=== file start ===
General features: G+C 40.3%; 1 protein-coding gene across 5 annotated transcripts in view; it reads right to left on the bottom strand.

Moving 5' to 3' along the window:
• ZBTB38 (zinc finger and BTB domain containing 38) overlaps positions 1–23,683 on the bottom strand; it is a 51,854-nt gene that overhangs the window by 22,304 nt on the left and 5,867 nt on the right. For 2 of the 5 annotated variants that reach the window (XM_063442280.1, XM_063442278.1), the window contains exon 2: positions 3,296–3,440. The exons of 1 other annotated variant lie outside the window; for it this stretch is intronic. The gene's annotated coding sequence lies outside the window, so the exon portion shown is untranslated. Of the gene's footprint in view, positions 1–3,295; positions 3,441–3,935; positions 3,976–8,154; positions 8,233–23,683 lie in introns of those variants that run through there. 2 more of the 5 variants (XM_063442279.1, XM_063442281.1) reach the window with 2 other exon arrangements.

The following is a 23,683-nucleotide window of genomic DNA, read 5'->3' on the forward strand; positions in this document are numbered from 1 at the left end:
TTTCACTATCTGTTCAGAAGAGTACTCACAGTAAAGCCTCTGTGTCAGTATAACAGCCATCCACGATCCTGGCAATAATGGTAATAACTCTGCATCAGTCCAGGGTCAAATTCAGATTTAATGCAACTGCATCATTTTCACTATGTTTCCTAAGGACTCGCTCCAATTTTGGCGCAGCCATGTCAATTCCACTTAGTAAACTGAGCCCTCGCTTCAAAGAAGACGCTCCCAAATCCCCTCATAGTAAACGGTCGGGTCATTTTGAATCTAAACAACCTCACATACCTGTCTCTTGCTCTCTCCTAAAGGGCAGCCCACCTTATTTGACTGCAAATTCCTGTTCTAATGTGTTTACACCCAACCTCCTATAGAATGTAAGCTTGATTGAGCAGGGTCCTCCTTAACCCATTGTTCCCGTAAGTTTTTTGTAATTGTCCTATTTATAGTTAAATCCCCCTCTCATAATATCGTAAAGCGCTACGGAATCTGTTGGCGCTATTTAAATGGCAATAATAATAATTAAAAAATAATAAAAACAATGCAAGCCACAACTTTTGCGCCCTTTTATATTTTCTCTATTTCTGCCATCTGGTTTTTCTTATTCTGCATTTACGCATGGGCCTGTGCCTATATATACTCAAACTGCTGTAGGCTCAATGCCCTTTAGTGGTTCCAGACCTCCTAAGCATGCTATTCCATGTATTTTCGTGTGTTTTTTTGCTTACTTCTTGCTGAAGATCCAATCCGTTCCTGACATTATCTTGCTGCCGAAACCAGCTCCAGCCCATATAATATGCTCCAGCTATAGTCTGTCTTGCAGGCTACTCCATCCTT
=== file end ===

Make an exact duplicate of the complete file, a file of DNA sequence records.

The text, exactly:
General features: G+C 40.3%; 1 protein-coding gene across 5 annotated transcripts in view; it reads right to left on the bottom strand.

Moving 5' to 3' along the window:
• ZBTB38 (zinc finger and BTB domain containing 38) overlaps positions 1–23,683 on the bottom strand; it is a 51,854-nt gene that overhangs the window by 22,304 nt on the left and 5,867 nt on the right. For 2 of the 5 annotated variants that reach the window (XM_063442280.1, XM_063442278.1), the window contains exon 2: positions 3,296–3,440. The exons of 1 other annotated variant lie outside the window; for it this stretch is intronic. The gene's annotated coding sequence lies outside the window, so the exon portion shown is untranslated. Of the gene's footprint in view, positions 1–3,295; positions 3,441–3,935; positions 3,976–8,154; positions 8,233–23,683 lie in introns of those variants that run through there. 2 more of the 5 variants (XM_063442279.1, XM_063442281.1) reach the window with 2 other exon arrangements.

The following is a 23,683-nucleotide window of genomic DNA, read 5'->3' on the forward strand; positions in this document are numbered from 1 at the left end:
TTTCACTATCTGTTCAGAAGAGTACTCACAGTAAAGCCTCTGTGTCAGTATAACAGCCATCCACGATCCTGGCAATAATGGTAATAACTCTGCATCAGTCCAGGGTCAAATTCAGATTTAATGCAACTGCATCATTTTCACTATGTTTCCTAAGGACTCGCTCCAATTTTGGCGCAGCCATGTCAATTCCACTTAGTAAACTGAGCCCTCGCTTCAAAGAAGACGCTCCCAAATCCCCTCATAGTAAACGGTCGGGTCATTTTGAATCTAAACAACCTCACATACCTGTCTCTTGCTCTCTCCTAAAGGGCAGCCCACCTTATTTGACTGCAAATTCCTGTTCTAATGTGTTTACACCCAACCTCCTATAGAATGTAAGCTTGATTGAGCAGGGTCCTCCTTAACCCATTGTTCCCGTAAGTTTTTTGTAATTGTCCTATTTATAGTTAAATCCCCCTCTCATAATATCGTAAAGCGCTACGGAATCTGTTGGCGCTATTTAAATGGCAATAATAATAATTAAAAAATAATAAAAACAATGCAAGCCACAACTTTTGCGCCCTTTTATATTTTCTCTATTTCTGCCATCTGGTTTTTCTTATTCTGCATTTACGCATGGGCCTGTGCCTATATATACTCAAACTGCTGTAGGCTCAATGCCCTTTAGTGGTTCCAGACCTCCTAAGCATGCTATTCCATGTATTTTCGTGTGTTTTTTTGCTTACTTCTTGCTGAAGATCCAATCCGTTCCTGACATTATCTTGCTGCCGAAACCAGCTCCAGCCCATATAATATGCTCCAGCTATAGTCTGTCTTGCAGGCTACTCCATCCTT